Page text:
Now there is a clear line between bravery and stupidity. I often use that line as a jump rope. When I joined the Army in 2001 I was dating my high school sweet heart. I actually joined because I wanted to have a better plan for taking care of her because I thought we would get married soon. She begged me not to go but I knew that I couldn’t provide for her working as a waiter at a Mexican food restaurant in Wichita Falls Texas. As I stepped onto that van I was very afraid of what the future would hold for us. This fear was buried deeper into my psyche thanks to my awesome Drill Sergeants during basic training in Fort Benning Georgia. They were quick to comfort my fears with, “Don’t worry about your woman Jody is taking care of her back home”. …seems this Jody guy had a history of stealing all our women while we were away. Turns out his name wasn’t Jody but that fear came to be the truth for me. When I came home from basic my whole world had shifted. Then the fear of the unknown was quickly trumped by the events of September 11th 2001. Walking out of the dentist office in and seeing the second plane hit the World Trade Center that day, my fears turned to a fast paced reality.
I have faced so many fears during the last 15 years, I finally faced the stigmata of this thing we know as PTSD last May. I had been through a divorce, had quit a job I thought I would retire doing, and had lost almost everything in my life. When the one thing I feared the most hit. Like a ton of bricks….losing my son.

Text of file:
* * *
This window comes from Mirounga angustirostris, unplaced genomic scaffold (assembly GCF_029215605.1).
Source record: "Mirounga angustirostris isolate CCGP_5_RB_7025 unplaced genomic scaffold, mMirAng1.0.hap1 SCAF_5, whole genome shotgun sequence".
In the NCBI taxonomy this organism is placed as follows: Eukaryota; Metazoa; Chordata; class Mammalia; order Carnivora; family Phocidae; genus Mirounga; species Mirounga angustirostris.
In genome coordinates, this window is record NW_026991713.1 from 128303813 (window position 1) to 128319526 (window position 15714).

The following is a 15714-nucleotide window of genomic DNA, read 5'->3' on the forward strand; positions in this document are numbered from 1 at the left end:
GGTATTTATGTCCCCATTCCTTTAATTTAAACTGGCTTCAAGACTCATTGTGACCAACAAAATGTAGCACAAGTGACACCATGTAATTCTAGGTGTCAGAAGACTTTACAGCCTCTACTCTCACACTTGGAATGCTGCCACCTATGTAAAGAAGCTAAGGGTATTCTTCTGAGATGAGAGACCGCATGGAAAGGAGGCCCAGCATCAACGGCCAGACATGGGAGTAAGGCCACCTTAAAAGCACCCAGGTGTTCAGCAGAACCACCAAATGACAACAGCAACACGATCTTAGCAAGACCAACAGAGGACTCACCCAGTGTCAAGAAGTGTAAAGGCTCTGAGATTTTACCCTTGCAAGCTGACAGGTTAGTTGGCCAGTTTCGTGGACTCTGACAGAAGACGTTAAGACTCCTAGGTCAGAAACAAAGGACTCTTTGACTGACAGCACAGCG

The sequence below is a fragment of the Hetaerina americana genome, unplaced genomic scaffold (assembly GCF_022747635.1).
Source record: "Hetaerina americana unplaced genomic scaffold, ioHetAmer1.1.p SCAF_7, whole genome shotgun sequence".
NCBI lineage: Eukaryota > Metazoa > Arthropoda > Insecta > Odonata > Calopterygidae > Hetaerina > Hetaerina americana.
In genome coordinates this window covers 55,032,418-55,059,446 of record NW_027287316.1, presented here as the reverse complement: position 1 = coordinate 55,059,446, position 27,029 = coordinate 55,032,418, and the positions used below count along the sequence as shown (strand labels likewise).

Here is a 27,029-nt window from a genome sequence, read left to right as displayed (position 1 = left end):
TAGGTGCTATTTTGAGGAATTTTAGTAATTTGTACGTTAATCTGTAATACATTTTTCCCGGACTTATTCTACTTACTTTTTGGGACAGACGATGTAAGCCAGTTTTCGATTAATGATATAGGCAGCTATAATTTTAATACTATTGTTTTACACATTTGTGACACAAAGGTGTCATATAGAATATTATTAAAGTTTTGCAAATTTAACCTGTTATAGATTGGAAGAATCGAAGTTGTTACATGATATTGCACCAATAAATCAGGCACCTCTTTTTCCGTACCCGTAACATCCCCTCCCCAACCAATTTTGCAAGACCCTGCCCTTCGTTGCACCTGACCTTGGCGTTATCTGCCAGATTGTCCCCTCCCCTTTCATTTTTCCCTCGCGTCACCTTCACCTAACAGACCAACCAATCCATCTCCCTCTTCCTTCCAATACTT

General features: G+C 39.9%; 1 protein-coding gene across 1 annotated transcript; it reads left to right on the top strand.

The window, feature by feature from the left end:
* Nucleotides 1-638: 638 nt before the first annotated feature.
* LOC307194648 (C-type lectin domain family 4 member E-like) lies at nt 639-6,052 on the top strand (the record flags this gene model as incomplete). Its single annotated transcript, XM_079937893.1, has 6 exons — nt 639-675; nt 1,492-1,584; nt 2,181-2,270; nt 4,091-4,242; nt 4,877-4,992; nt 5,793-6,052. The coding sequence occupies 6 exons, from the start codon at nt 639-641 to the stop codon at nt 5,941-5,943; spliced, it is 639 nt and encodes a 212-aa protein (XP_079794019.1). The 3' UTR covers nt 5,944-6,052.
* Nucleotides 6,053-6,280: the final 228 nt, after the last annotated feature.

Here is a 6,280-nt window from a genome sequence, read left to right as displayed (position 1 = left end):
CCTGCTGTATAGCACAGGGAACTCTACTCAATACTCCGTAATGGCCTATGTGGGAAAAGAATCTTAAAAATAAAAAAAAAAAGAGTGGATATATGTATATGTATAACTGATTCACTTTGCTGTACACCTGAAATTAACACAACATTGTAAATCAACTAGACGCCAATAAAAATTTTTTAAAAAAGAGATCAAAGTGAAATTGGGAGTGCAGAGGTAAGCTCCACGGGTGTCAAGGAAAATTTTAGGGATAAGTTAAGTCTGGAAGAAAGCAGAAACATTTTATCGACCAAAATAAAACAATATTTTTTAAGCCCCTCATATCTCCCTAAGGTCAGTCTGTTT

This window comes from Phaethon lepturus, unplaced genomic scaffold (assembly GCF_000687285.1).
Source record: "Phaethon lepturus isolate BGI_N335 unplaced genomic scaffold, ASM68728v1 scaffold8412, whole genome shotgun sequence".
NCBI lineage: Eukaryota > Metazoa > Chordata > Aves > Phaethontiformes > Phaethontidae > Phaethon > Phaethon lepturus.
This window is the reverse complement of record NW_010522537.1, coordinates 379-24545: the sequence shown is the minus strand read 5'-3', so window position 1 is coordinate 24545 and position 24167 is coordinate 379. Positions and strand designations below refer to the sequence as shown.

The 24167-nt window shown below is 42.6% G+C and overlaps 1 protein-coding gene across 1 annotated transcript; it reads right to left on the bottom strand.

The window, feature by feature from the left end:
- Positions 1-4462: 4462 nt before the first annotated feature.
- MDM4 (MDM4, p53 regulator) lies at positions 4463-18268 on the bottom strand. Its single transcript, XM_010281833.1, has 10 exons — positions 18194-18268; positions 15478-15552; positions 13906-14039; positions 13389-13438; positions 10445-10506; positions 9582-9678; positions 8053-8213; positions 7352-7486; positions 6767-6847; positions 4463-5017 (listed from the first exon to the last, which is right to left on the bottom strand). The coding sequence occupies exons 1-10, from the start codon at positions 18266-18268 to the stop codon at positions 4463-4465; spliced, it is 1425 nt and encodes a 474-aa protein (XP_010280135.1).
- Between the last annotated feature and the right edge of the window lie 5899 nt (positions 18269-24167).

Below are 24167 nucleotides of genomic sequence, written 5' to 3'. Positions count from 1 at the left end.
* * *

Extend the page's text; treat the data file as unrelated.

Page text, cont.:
I remember it being warm that day, tossing the baseball back and forth and working on Eli’s hand and eye coordination. I threw the ball as gentle as I can. Each time he failed to catch it, but each time he would toss it back and we would repeat the process. It seemed like he dropped it 100 times. He threw it back to me and it got passed me. Then I turned to throw it to him again, there he was with his head in his glove, bawling his eyes out. As I walked up I asked him, “Son why are you crying?”. He continued to cry, from deep down inside. When he finally caught his breath and he said, “You are going to get mad at me daddy”. I stepped up and embraced him on one knee so I could look him in his drowning big brown eyes, and asked, “Why would I get mad at you, Son?”. He looked at me straight in my eyes and said, “Because you always get mad at me, Daddy.” My heart sank and tears filled my eyes. That’s the moment I realized my son feared me. That following Monday I made my appointment with the VA to get some help.